On your way out, purchase a souvenir to remember your trip or grab some books for further reading. Besides the valuable information to be accessed from the Visitor Center, some visitors are fascinated by the ‘green’ features of the building. Visitors can go for an ‘ecohunt’ to explore these green features which include solar panels, and cooling towers, among others.

zion canyon glowing in the sunset

3. Take a scenic drive through Zion Canyon

Another fun way to explore Zion Canyon includes a 57-mile scenic drive. So if you would rather explore the scenery from the comfort of your car, you're covered.

The drive will take you past the Virgin River and along other famous attractions along the way - but only from December to February. In peak season, you can catch a free shuttle which covers the portion of the drive that runs through the park.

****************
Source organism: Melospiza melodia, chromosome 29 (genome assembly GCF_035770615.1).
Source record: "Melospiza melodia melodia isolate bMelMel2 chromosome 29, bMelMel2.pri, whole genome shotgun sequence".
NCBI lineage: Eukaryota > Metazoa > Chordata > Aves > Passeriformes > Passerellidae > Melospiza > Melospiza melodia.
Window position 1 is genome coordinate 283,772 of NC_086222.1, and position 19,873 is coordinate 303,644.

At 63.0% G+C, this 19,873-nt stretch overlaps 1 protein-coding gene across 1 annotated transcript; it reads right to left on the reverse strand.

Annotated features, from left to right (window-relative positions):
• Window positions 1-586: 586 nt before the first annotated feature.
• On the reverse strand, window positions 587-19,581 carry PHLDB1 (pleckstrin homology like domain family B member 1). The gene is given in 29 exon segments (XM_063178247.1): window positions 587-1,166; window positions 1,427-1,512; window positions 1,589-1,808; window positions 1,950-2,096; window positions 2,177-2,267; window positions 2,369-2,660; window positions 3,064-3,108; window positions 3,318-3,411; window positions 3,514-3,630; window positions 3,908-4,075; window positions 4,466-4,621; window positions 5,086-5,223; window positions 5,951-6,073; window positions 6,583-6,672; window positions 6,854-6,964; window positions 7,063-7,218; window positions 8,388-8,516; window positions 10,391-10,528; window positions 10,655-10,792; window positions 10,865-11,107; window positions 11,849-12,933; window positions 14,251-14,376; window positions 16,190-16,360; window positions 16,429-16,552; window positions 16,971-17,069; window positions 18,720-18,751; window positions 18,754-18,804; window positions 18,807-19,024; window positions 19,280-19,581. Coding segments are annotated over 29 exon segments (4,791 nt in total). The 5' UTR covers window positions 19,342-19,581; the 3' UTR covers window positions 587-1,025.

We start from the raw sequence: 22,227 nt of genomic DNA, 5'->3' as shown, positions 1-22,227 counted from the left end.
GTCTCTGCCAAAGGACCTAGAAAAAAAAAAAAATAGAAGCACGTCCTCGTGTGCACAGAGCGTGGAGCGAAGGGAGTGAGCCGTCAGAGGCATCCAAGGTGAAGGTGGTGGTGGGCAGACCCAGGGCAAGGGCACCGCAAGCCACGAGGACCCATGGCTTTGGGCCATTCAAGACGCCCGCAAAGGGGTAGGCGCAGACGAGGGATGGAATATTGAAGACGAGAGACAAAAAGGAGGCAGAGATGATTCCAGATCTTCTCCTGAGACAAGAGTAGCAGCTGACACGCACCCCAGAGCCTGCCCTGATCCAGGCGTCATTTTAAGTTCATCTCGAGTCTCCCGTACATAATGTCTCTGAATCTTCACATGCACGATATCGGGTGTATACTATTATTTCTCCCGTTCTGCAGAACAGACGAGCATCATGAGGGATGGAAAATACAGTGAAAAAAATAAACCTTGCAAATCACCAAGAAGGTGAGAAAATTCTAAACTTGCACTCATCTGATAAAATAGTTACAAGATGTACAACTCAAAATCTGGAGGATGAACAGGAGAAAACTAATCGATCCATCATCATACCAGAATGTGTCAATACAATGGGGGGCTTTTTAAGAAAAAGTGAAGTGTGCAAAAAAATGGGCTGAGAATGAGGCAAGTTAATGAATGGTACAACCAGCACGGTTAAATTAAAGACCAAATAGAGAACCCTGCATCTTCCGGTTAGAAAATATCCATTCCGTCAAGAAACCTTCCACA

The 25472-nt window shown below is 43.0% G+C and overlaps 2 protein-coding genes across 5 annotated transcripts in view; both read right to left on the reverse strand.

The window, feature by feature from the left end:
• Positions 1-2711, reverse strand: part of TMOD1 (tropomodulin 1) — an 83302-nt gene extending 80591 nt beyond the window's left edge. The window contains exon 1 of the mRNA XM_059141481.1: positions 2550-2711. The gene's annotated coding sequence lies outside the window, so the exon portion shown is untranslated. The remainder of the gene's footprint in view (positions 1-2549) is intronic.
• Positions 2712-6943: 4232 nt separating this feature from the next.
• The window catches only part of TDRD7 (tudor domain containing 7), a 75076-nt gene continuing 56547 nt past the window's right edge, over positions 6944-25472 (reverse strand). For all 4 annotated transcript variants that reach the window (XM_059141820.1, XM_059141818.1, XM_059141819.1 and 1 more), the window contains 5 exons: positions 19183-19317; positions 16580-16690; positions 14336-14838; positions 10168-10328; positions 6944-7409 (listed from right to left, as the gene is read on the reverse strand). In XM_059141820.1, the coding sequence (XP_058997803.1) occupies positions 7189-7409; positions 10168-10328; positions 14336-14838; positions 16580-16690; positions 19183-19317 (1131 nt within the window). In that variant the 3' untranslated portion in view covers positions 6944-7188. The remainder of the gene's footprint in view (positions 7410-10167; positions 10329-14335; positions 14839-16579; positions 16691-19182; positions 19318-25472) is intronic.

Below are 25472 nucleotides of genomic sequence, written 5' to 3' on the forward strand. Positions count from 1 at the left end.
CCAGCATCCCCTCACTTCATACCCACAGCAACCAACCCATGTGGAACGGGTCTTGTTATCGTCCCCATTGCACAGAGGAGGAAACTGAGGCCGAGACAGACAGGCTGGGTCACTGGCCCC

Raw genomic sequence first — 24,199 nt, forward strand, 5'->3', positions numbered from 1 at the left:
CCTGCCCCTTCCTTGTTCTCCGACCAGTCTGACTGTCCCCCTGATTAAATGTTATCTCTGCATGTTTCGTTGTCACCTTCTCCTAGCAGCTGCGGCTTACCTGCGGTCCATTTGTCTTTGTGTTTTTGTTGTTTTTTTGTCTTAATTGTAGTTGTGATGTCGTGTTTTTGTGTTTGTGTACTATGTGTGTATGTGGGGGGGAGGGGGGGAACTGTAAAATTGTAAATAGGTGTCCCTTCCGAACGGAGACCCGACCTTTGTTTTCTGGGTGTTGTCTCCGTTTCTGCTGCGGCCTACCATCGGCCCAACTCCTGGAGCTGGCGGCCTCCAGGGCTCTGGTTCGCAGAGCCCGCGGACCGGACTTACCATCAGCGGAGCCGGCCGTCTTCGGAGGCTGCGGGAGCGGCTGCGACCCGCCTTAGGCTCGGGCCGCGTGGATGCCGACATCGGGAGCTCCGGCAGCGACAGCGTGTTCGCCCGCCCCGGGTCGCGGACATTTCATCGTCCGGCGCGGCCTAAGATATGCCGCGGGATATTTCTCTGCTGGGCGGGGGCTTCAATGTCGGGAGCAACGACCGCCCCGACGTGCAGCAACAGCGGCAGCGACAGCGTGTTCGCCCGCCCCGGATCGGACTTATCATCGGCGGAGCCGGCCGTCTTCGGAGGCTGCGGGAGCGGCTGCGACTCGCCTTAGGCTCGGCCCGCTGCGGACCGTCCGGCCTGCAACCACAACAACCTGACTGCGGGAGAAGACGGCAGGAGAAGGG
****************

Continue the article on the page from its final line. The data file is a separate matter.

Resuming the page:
Extending outside the park, the route remains magnificent, taking you through the popular Grafton ghost town, and Utah’s Quail Creek and Sand Hollow State Parks. Travelers who have explored this route describe it as a ‘white knuckle drive’ with numerous sheer cliffs and few guard rails.

Even so, the drive rewards you with loads of beautiful views and wildlife alike. You will, however, be required to pay a $30 entrance fee valid for seven days.

4. Hike the Canyon Overlook Trail

Even though it's only a 1-mile round trip hike, the trail rises over 100 feet above the parking lot, giving hikers expansive views of Zion Canyon. Being one of the most photographed trails in the Park, you won't want to miss its beauty.